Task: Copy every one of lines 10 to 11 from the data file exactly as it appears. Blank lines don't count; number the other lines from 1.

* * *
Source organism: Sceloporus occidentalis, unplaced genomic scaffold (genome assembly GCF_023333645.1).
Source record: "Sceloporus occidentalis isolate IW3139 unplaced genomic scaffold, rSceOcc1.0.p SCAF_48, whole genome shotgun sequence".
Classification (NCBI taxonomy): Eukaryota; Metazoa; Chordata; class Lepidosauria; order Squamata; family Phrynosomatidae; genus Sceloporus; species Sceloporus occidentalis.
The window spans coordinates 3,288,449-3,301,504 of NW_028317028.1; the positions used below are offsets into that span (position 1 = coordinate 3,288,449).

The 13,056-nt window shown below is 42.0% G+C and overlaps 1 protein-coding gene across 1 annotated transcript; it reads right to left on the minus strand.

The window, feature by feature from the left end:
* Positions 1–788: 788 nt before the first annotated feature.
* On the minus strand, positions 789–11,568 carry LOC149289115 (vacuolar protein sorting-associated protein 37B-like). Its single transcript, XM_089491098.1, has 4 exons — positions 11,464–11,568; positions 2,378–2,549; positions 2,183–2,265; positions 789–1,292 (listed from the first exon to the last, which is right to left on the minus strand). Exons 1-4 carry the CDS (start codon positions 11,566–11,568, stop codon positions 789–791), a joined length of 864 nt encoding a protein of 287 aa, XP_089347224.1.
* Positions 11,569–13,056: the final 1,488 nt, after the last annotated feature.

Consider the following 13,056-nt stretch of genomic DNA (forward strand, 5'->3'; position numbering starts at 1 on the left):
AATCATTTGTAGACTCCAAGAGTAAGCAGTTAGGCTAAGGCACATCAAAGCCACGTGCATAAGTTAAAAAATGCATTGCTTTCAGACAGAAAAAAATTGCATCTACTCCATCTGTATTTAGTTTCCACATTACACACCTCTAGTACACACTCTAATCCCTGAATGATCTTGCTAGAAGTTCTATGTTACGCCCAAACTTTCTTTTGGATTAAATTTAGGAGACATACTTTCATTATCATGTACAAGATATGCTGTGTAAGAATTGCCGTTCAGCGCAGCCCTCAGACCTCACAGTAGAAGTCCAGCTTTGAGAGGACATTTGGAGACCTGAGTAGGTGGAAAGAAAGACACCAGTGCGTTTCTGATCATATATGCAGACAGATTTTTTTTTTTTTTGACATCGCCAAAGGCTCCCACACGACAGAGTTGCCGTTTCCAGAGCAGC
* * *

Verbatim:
Consider the following 13,056-nt stretch of genomic DNA (forward strand, 5'->3'; position numbering starts at 1 on the left):
AATCATTTGTAGACTCCAAGAGTAAGCAGTTAGGCTAAGGCACATCAAAGCCACGTGCATAAGTTAAAAAATGCATTGCTTTCAGACAGAAAAAAATTGCATCTACTCCATCTGTATTTAGTTTCCACATTACACACCTCTAGTACACACTCTAATCCCTGAATGATCTTGCTAGAAGTTCTATGTTACGCCCAAACTTTCTTTTGGATTAAATTTAGGAGACATACTTTCATTATCATGTACAAGATATGCTGTGTAAGAATTGCCGTTCAGCGCAGCCCTCAGACCTCACAGTAGAAGTCCAGCTTTGAGAGGACATTTGGAGACCTGAGTAGGTGGAAAGAAAGACACCAGTGCGTTTCTGATCATATATGCAGACAGATTTTTTTTTTTTTTGACATCGCCAAAGGCTCCCACACGACAGAGTTGCCGTTTCCAGAGCAGC